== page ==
A lot of people depend on visuals to navigate their environments. Sight is a major contributor to people’s perception and understanding of things.
Furthermore, how do people who experience major or sudden vision loss deal with obtaining information? As their reliance on their other senses increases, so does their need for additional tools.
But how much time does one have to learn and adjust? I was inspired to explore how typography could play a role in creating muscle memory and allow people to passively learn something new.
To create a set of letterforms that combine Braille and the Roman alphabet into a tactile and accessible typeface for those who are losing their vision.
Braille uses a 2 x 3 grid to assign values to each letter in the English alphabet. The system is based off of the first ten letters’ configurations and utilizes ‘decades’.
Decades are sets of numbers/letters that build upon the values set in the first decade. This allows modularization and easier understanding of the Braille system.
I looked up other interpretations of a braille/roman alphabet and noticed that the letters tended to conform to the 2 x 3 grid.
While there is a way to denote capitalization in Braille, there is not a separate system for capital and lowercase letters. This helped me decide that I wanted to work with only capitals.
I picked up a book, Designing Type by Karen Cheng, that taught me more about the basics of designing a typeface. This really allowed me to start exploring how I could build a typeface from scratch.
In my explorations, I wondered if I could achieve a happy medium between the two: where braille co-exists with the letters.
While standard uppercase sans serif practices call for starting with O and E to establish curves, stroke endings, and thicknesses: I started with O and H because I had an easier time drawing the two on paper. This also allowed me to view the letters from afar to see if the dots could hold on their own as well as the letter itself.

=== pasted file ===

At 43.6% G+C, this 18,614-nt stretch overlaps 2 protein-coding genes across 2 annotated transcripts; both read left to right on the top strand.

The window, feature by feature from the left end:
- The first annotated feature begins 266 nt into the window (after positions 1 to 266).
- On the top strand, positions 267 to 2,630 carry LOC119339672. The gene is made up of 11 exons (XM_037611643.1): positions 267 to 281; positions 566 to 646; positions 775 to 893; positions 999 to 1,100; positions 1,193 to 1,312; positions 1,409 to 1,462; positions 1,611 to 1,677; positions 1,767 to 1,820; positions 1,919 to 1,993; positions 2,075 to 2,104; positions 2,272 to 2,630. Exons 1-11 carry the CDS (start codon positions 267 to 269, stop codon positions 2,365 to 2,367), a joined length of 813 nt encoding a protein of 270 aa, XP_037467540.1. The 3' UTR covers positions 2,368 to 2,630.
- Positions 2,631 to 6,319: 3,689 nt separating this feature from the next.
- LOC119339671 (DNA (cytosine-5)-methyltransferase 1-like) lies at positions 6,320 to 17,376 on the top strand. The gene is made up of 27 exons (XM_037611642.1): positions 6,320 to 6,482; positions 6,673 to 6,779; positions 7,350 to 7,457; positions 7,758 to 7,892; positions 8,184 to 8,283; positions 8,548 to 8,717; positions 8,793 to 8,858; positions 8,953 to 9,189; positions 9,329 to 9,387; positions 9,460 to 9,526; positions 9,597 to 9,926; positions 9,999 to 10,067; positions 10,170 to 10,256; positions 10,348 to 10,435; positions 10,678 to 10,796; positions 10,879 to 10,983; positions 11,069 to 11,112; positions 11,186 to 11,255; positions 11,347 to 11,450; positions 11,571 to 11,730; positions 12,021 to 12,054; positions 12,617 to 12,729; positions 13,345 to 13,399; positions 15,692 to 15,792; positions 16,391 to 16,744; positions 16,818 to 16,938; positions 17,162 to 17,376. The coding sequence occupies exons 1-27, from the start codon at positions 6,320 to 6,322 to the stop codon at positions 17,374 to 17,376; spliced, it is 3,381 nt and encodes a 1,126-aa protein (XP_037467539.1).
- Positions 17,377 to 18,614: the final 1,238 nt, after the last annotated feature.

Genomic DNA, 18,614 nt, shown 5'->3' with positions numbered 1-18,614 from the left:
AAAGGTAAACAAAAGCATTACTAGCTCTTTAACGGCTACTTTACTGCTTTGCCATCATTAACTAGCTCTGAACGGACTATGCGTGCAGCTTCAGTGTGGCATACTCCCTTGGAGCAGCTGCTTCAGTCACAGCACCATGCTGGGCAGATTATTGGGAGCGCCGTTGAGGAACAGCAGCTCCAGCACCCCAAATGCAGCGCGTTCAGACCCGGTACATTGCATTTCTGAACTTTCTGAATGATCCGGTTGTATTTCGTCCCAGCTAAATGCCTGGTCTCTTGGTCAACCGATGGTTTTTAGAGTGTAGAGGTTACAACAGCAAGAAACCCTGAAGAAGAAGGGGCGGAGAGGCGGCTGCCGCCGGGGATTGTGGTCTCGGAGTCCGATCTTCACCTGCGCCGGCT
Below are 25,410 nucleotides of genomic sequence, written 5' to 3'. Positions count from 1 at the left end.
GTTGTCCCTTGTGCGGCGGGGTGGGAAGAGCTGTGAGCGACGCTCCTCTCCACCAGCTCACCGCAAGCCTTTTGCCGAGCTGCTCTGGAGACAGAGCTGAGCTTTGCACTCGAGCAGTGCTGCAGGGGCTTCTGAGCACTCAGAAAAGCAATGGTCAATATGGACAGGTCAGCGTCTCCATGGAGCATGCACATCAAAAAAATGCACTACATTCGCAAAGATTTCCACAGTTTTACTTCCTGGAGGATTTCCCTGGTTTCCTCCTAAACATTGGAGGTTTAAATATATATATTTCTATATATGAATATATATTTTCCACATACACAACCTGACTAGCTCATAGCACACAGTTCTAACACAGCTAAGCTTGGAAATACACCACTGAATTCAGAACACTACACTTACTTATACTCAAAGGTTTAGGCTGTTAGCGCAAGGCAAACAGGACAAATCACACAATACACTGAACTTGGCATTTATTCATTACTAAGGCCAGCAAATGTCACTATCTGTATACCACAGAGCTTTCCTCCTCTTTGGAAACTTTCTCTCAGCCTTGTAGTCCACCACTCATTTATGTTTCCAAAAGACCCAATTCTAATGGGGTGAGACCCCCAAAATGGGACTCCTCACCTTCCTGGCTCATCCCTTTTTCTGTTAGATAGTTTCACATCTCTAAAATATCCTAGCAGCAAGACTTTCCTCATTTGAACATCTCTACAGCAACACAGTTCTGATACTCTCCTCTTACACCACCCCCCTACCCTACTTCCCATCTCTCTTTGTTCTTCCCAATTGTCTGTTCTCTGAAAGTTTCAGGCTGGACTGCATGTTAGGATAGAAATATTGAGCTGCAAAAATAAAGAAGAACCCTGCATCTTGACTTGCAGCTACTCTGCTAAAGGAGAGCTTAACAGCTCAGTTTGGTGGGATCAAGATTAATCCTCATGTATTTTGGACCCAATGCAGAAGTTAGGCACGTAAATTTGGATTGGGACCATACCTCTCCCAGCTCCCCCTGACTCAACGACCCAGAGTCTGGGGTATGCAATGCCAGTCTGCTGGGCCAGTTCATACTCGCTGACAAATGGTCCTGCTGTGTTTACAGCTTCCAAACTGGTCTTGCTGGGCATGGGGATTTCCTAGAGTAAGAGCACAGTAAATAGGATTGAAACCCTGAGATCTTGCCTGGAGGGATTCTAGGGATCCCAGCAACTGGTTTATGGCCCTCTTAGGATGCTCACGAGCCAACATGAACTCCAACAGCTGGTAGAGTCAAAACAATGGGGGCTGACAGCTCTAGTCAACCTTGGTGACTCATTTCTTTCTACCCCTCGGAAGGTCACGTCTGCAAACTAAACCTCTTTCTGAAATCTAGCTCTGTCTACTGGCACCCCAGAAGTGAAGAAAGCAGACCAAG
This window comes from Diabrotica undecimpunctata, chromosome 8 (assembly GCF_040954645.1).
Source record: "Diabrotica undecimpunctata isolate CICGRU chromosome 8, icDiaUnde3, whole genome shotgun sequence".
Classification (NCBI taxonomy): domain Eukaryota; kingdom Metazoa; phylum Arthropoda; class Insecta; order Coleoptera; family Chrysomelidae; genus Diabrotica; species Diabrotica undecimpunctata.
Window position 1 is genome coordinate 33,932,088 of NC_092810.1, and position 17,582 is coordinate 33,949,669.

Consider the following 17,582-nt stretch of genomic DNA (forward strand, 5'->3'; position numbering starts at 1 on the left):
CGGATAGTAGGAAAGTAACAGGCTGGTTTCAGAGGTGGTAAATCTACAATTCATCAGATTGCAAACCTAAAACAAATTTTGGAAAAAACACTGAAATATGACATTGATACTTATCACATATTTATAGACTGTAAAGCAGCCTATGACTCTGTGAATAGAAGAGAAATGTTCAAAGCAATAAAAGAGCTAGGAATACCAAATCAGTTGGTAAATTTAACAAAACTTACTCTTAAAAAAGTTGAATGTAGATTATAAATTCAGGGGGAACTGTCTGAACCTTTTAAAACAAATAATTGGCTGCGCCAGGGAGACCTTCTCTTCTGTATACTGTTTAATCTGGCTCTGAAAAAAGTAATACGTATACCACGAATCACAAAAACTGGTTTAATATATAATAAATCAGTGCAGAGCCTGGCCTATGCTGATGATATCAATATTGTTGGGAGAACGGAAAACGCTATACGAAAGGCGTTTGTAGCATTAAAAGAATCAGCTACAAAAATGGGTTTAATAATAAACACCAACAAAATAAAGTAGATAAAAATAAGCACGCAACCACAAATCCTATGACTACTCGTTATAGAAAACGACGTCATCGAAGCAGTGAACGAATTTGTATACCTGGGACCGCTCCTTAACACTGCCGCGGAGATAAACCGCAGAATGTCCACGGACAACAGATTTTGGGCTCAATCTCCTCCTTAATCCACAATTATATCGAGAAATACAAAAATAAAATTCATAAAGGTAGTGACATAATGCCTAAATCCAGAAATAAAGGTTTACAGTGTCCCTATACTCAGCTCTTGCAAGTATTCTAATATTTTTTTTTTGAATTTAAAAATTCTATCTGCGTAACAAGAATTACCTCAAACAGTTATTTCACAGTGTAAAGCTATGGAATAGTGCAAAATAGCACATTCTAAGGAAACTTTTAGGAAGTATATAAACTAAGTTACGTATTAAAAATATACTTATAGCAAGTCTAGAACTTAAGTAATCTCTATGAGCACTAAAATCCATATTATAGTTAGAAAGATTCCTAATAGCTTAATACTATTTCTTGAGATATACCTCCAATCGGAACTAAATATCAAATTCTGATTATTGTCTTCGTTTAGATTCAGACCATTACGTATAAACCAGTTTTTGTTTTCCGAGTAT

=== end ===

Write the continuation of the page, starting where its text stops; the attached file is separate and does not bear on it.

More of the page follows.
Once I digitized the letters and was able to see it in print, I settled on their proportions as a base for the rest of the letters.
As each week passed, I moved onto different sets of letters to build.
Week 1 - 3: H O I T E F L
Week 4: S C G
Week 5: U J
Week 6: D B R P
Week 7: Q & V A W
Week 8: K X Y
Week 9: Z M N
Each week, I met with an advisor to get feedback for the letterforms. Alignment and position were readjusted after I brought the letters to a bi-weekly group critique.
Tran sans is a neo-grotesque sans serif that seeks to be a transitory typeface for those who are losing their vision.
This typeface combines braille and the English alphabet in a way that can be read in either format.
The purpose of this font is to generate muscle memory for those who are looking to learn Braille but are confused by the 2 x 3 grid system.
The letter proportions are based off of the ones found in the International Typographic style, and are all in caps.
Tran-sans also has certain quirks to it, such as letters with lower x-heights and that were adjusted to keep the braille system consistent throughout all of the letters.
To obtain access to the typeface, please contact me at firstname.lastname@example.org!
If there was a reiteration of this project, I would explore how the typeface translates to other languages and create adaptations. I would also see how it works with other levels of braille.
Additionally, I would love to test the typeface’s ease of use and see if it promotes memory retention through A/B testing. In creating this typeface, I received feedback from my advisor, peers, and family. Having other perspectives from those with low vision would be helpful in refining the letterforms.
Another consideration is if this typeface works as a body copy for publishing and other formats.return to other work